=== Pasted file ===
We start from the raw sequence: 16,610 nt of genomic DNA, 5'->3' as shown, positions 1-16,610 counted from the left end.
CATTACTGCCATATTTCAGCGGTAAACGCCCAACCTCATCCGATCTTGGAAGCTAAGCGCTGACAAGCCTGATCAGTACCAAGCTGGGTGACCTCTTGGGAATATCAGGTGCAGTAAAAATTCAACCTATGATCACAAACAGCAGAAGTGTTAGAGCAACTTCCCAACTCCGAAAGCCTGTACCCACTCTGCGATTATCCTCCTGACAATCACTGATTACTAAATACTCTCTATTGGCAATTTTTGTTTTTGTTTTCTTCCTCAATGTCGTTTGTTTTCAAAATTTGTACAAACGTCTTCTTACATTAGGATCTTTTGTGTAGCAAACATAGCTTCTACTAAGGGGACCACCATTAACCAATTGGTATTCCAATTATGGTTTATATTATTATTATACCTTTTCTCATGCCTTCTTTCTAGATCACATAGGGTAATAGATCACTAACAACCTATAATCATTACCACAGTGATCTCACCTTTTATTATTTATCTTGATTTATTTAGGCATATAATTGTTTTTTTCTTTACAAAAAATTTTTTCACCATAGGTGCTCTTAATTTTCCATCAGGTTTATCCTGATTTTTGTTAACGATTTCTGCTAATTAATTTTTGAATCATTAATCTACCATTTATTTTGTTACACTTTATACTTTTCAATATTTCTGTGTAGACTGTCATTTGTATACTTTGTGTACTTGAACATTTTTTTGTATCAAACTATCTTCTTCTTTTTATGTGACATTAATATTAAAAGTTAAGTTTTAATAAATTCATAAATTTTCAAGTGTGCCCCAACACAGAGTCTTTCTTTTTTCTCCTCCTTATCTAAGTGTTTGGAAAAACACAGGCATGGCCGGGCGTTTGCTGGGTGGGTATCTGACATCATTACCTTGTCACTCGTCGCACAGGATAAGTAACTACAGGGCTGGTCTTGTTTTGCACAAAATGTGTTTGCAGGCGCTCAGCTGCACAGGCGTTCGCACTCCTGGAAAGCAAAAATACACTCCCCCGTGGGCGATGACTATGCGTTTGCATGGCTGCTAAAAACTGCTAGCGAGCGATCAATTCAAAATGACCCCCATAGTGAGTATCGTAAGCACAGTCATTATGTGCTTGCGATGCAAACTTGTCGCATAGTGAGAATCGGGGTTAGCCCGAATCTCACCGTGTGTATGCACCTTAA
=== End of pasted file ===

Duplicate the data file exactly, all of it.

We start from the raw sequence: 16,610 nt of genomic DNA, 5'->3' as shown, positions 1-16,610 counted from the left end.
CATTACTGCCATATTTCAGCGGTAAACGCCCAACCTCATCCGATCTTGGAAGCTAAGCGCTGACAAGCCTGATCAGTACCAAGCTGGGTGACCTCTTGGGAATATCAGGTGCAGTAAAAATTCAACCTATGATCACAAACAGCAGAAGTGTTAGAGCAACTTCCCAACTCCGAAAGCCTGTACCCACTCTGCGATTATCCTCCTGACAATCACTGATTACTAAATACTCTCTATTGGCAATTTTTGTTTTTGTTTTCTTCCTCAATGTCGTTTGTTTTCAAAATTTGTACAAACGTCTTCTTACATTAGGATCTTTTGTGTAGCAAACATAGCTTCTACTAAGGGGACCACCATTAACCAATTGGTATTCCAATTATGGTTTATATTATTATTATACCTTTTCTCATGCCTTCTTTCTAGATCACATAGGGTAATAGATCACTAACAACCTATAATCATTACCACAGTGATCTCACCTTTTATTATTTATCTTGATTTATTTAGGCATATAATTGTTTTTTTCTTTACAAAAAATTTTTTCACCATAGGTGCTCTTAATTTTCCATCAGGTTTATCCTGATTTTTGTTAACGATTTCTGCTAATTAATTTTTGAATCATTAATCTACCATTTATTTTGTTACACTTTATACTTTTCAATATTTCTGTGTAGACTGTCATTTGTATACTTTGTGTACTTGAACATTTTTTTGTATCAAACTATCTTCTTCTTTTTATGTGACATTAATATTAAAAGTTAAGTTTTAATAAATTCATAAATTTTCAAGTGTGCCCCAACACAGAGTCTTTCTTTTTTCTCCTCCTTATCTAAGTGTTTGGAAAAACACAGGCATGGCCGGGCGTTTGCTGGGTGGGTATCTGACATCATTACCTTGTCACTCGTCGCACAGGATAAGTAACTACAGGGCTGGTCTTGTTTTGCACAAAATGTGTTTGCAGGCGCTCAGCTGCACAGGCGTTCGCACTCCTGGAAAGCAAAAATACACTCCCCCGTGGGCGATGACTATGCGTTTGCATGGCTGCTAAAAACTGCTAGCGAGCGATCAATTCAAAATGACCCCCATAGTGAGTATCGTAAGCACAGTCATTATGTGCTTGCGATGCAAACTTGTCGCATAGTGAGAATCGGGGTTAGCCCGAATCTCACCGTGTGTATGCACCTTAA